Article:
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Compendium of Horror, Fear, and the Grotesque

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Unidentified Flying Objects

UFO is an abbreviation for Unidentified Flying Object. Reports of UFOs go back to ancient times as argued, most notably, in Chariots of the Gods by Erich Von Däniken. In the 20th Century during World War II there were many sightings of UFOs by aircraft pilots and crews flying for the United States, other Allied countries, and Japan. The sightings of ghost lights and erratically flying objects at the time were thought to be advanced war technology belonging to the enemy. The term the Allied forces used for these sightings was "foo fighters." The war sightings began around 1946. In 1947 sightings became nationalized by two important incidents: Mt Ranier, Washington, and Roswell, New Mexico.

The sighting at Mt Ranier, Washington, was made by an American named Kenneth Arnold flying his private airplane and seeing several brilliantly lighted objects flying at super-sonic speed between Mt Ranier and Mt Adams. Arnold estimated the speed of the UFOs at around 1200 miles per hour. See "Kenneth Arnold" for more information. The incident at Roswell, New Mexico, was much more impressive. It was reported that the RAAF had captured a downed flying saucer on a ranch near Roswell. Debris was widespread and reported to consist of very strange and unearthly materials. See "The Roswell Crash" for more information.

Renewed interest in UFOs surged in the 20th century after the incident at Roswell, New Mexico. Over the decades, improvements in technology and communications aided increasing interest in the subject. More individuals had access to better film, video, and digital photographic machinery, so more sightings were documented and shared with the world. What exists of the visual evidence is considered controversial at least. Many of the photos and motion pictures of UFOs have proven to be hoaxes. But there are still believers and people who claim to have witnessed these phenomena first hand.

Interest in UFO phenomena in the United States was gaining so much popularity after Roswell, that the Air Force officially authorized a study to research and analyze UFO reports. The study was known as Project Blue Book. The study ran from 1947 to 1969 and was headquartered at Wright-Patterson Air Force Base in Ohio. Of 12,618 sightings reported to Project Blue Book, 701 remain listed as "unidentified." Project Blue Book was officially closed in December of 1969 with the release of a document called the Condon Report. The report concluded that none of the UFO sightings reported were anomalous; they could either be explained as natural phenomena or were misrepresented by viewers. But some UFOlogists argue that the Air Force continued its research into UFO research clandestinely, and even contributed disinformation to raise public doubt about the existence of UFOs.

Other curious topics related to UFOs include abductions of human beings by extraterrestrial alien life forms. The strange and enormous carvings in the arid coastal plains of Nazca, Peru, provide some of the most interesting ancient objects alleged by some to be proof of extraterrestrial visitations to Earth. The carvings at Nazca are images of various animals on such a grand scale (some up to 900 feet long) that their entirety can only be appreciated from airplanes. Since the figures were carved between 200 AD and 700 BC, they represent either the vast imagination of early human beings without the ability to fly, or they are artifacts created by beings with the ability to hover. The Urantia Book is another curious artifact that was written by so called "superhuman" beings to disclose certain secrets of the universe to humanity.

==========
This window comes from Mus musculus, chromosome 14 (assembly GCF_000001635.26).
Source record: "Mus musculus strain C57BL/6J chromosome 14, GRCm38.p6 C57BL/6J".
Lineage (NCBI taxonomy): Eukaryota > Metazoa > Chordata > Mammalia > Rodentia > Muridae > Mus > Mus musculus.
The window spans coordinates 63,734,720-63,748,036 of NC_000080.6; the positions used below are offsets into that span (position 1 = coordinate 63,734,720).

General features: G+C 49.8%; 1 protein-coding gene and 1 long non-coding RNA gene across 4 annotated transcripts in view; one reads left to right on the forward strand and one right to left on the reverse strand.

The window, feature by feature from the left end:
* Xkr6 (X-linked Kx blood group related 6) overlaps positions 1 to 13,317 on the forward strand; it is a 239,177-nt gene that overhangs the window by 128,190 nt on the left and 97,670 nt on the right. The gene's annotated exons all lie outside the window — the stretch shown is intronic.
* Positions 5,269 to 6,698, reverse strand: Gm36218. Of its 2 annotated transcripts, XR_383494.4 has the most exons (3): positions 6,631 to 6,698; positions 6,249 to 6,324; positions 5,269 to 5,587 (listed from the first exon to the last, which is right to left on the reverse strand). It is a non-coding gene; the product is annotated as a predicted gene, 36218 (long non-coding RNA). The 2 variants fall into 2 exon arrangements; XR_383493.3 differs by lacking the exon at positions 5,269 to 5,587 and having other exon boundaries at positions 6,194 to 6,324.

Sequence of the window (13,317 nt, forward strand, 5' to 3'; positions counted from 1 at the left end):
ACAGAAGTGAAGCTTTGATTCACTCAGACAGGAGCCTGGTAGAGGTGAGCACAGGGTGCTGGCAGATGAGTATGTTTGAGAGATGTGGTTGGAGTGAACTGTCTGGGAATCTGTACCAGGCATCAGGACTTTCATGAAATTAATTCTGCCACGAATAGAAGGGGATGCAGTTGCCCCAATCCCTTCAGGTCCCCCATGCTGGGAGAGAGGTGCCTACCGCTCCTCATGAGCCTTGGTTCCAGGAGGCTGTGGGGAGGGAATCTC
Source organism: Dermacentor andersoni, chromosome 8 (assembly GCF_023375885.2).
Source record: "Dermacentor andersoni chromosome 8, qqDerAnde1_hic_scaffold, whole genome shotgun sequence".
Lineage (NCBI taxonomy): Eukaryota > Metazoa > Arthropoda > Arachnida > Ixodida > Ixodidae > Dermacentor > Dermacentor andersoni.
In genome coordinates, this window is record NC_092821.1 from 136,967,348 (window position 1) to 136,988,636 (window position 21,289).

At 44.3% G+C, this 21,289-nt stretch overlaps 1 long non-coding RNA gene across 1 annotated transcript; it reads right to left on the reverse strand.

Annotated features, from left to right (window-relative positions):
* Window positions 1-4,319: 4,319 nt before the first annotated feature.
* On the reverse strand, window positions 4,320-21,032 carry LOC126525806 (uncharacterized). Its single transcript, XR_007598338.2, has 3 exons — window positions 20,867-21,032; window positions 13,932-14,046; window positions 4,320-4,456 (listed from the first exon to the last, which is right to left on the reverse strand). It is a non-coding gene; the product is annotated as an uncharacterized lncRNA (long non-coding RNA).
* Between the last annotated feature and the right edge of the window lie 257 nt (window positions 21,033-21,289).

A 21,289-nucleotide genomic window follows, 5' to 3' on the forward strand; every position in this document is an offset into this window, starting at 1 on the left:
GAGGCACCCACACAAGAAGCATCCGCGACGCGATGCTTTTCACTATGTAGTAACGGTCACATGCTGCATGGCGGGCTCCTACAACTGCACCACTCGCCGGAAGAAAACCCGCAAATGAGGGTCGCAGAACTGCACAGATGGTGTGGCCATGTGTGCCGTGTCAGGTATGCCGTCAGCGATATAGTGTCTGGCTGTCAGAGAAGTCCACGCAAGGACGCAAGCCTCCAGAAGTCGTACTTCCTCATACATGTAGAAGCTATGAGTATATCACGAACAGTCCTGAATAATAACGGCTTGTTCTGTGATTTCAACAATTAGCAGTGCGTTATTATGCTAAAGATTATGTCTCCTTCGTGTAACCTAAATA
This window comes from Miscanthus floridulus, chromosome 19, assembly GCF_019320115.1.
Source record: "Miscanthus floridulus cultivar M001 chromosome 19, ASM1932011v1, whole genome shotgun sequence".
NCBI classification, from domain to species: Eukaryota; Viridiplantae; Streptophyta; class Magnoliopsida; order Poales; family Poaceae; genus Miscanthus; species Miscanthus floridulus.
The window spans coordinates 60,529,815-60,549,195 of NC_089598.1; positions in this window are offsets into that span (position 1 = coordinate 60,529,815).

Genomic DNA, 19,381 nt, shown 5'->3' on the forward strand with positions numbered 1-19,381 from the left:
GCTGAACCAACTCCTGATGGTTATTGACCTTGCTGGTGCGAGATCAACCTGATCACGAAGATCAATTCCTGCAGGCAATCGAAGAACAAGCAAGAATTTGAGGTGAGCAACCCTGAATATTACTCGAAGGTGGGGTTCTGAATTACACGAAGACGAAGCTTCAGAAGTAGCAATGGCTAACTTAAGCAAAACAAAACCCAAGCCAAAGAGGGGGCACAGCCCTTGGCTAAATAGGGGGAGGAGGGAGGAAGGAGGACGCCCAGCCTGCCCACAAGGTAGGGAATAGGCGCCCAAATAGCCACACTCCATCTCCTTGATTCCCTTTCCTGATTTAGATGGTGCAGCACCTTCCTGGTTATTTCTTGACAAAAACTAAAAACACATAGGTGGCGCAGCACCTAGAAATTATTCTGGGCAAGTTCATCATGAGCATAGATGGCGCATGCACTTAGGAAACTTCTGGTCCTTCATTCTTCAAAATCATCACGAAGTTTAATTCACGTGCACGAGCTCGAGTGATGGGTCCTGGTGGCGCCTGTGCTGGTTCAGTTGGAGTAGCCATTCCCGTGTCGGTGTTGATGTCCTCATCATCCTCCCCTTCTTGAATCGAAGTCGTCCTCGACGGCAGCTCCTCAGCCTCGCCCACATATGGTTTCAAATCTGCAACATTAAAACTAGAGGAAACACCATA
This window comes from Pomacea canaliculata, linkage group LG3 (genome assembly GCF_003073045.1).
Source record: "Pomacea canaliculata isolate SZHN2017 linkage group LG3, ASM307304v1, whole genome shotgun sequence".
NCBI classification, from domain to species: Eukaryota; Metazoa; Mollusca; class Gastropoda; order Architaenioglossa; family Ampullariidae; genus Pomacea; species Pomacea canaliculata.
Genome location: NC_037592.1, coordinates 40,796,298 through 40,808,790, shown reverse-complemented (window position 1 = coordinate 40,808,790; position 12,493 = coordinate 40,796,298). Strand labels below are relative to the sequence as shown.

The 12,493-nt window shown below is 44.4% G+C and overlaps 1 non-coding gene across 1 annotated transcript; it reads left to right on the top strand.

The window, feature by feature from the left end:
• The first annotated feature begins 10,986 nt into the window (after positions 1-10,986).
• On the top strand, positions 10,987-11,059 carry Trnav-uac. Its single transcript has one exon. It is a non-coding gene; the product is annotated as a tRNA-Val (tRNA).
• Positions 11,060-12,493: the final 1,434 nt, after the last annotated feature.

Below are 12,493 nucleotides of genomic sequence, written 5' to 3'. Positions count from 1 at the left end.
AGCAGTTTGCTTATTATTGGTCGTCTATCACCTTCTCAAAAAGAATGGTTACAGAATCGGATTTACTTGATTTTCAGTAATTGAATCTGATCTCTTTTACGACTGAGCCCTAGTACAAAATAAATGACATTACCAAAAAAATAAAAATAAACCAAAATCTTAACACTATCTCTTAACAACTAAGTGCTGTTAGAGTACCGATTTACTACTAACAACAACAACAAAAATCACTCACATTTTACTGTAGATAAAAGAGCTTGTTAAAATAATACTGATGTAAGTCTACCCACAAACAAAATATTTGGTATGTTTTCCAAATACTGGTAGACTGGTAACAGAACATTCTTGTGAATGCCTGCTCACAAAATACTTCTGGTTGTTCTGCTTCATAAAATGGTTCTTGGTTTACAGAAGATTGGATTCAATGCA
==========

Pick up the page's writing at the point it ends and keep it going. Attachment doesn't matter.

The story of Barney and Betty Hill, a married couple allegedly abducted by aliens in New Hampshire in the 1960s, captured the public's imagination after their story was televised in 1975. The Work of John E. Mack on human abductions by extraterrestrials renewed interest in and criticism of the phenomenon in the 1990s. Sightings of UFOs continue to be captured on visual media and shared with the public. The famous American horror writer, Whitley Strieber, recounts his personal story of abduction by alien grays in his book Communion. Strieber is famous for two novels that were each the basis for motions pictures: The Wolfen and The Hunger.

In early January 2008 the town of Stephenville, Texas was the site of an enormous UFO sighting in the sky. Witnesses in the nearby town of Dublin, Texas, also reported seeing a UFO that appeared to be 1 mile in length and about 1/2 mile wide with red, blue, yellow, and white lights. The craft seemed to fly and then hover approximately 300 feet above ground. One witness claims to have seen the craft on 3 separate occasions and provided drawings of what he saw. On January 18, 2008, Larry King did a special show on the Stephenville UFO sightings. Earthfiles.com provides the complete story on this UFO sighting.

In the spring of 2008 the British government opened its files on UFO phenomena and made them public in the National Archives. The files are available at this URL: http://ufos.nationalarchives.gov.uk/.

On July 10, 2008, the Mutual UFO Network (MUFON) released a report on radar evidence related to the Stephenville UFO sighting that had occurred on Jan. 8, 2008. On July 11, 2008 Larry King interviewed the MUFON report authors and several other related guests on "Larry King Live" CNN. For further details visit the Stephenville Lights.

Sites of Interest